Iron Man, by Moebius. Not quite a figure, and not quite a tank, and not quite a car, but something in between all of them. In some ways, this is an excellent kit, not too fiddly to assemble, and with good engraved detail in the parts. In other ways, though, it's a pain. Most of the major parts (arms, legs, head, torso, etc) have highly visible seams, and it takes a lot of work to get rid of them. Not much filler putty, but lots of heavy filing to level the parts, and then progressive sanding to get rid of the tool marks. Some of the seams cross raised detail or occur in places that are hard to reach.
The upshot is that my natural urge would be to paint the model in process and assemble the pre-painted parts at the end. But the nature of the seams means that you can't do that, not unless you want ugly seams visible. If I were to build this kit again (and I might) I'd probably assemble, file, and sand the arms and legs separately, but I can't find any way to assemble and sand the chest and torso independently. Most of my time was spend sanding and polishing the fully-assembled model before painting, and I think that's just a fact of life with this kit. (I reduced the amount of time I spent on it by not getting too obsessive about the seams on the backs of his legs. I did some work, but not as much as I did on the fronts.)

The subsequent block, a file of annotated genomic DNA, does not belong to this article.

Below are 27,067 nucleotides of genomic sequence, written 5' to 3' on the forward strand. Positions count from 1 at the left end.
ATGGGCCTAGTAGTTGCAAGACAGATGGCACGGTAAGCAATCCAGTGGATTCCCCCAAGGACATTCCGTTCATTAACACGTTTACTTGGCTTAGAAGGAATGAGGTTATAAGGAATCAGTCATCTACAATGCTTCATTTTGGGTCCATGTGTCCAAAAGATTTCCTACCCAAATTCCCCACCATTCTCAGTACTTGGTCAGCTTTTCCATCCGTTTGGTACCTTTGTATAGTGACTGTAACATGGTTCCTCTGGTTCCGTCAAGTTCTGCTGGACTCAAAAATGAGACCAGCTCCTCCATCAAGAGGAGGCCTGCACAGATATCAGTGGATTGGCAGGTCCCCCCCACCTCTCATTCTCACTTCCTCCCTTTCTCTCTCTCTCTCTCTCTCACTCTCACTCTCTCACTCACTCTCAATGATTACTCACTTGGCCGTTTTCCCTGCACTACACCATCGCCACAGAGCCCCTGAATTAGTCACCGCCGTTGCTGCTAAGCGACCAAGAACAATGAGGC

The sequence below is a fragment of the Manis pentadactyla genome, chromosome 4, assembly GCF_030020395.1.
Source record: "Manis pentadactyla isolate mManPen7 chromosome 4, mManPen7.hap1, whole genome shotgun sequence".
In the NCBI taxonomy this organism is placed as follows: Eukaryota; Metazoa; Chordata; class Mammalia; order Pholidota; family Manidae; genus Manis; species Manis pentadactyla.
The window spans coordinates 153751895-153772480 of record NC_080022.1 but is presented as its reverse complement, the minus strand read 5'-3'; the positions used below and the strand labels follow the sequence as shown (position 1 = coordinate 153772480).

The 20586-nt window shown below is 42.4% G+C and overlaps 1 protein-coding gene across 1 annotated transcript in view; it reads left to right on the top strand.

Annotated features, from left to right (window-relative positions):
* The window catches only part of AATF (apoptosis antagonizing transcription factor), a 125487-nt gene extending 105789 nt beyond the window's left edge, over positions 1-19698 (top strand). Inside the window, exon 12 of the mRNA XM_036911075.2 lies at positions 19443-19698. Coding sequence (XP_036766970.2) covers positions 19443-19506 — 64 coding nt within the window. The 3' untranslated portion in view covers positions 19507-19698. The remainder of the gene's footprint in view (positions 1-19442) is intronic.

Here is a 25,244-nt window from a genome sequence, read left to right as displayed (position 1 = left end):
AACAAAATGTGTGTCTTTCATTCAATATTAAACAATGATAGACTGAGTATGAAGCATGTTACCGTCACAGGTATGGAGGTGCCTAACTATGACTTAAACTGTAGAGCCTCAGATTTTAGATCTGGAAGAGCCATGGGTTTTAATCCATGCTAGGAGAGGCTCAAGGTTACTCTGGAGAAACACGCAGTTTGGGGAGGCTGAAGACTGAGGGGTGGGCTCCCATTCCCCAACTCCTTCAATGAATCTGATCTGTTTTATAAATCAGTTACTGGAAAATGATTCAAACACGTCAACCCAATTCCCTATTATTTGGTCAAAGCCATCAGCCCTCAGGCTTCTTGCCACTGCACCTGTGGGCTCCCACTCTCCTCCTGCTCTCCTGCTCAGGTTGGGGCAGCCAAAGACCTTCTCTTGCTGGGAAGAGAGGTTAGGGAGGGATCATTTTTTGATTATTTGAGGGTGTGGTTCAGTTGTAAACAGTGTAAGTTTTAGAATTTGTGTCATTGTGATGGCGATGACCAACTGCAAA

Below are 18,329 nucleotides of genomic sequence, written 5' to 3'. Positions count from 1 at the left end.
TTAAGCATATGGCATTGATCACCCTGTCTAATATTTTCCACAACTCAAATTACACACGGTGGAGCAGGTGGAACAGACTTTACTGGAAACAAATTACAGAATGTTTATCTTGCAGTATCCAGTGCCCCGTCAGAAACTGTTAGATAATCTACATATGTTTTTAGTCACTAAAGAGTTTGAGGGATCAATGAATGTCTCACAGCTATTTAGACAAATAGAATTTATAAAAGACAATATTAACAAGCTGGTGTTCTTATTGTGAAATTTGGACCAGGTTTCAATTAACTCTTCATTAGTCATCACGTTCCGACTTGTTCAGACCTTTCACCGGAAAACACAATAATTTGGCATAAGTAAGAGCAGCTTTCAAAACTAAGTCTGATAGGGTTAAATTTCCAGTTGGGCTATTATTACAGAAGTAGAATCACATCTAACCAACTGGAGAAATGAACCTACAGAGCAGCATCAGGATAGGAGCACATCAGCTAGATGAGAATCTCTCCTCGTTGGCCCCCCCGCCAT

The instructions don't offer much insight on painting. The instructions list good painting tips and techniques, but they aren't so helpful in deciding which part is gold or silver or red. Fortunately, there are a lot of references, and since it's a comic book thing, I figure a certain artistic license on the part of the modeler is acceptable (such as the silver I applied to the flexible joints in his wrists and elbows - not prototypical, I don't think, but it makes sense to me, and it's MY model, so neener).
I spray-painted the whole model with Tamiya metallic red lacquer that was left over from a Corvette model. In retrospect, I wish I had used a somewhat deeper red, but it's still okay. The silver and gold were brush-painted with old-school Testors enamels. I basically brush-painted the whole model with a layer of thinned flat black acrylic craft paint, and then rubbed most of it off with an old sock and Q-tips, leaving the black paint in the recesses and along the edges of panels. I rather like the effect, but then again, I like canned tamales; my tastes need not be taken as necessarily good.
I enjoyed building it, even with all the filing and sanding, and the fact that it's difficult to paint. I didn't mind the work. But I suspect a lot of kids are going to buy this model and be confounded by the scale of the task, or put off by the amount of sanding necessary. It looks like a beginner's kit, but it really isn't.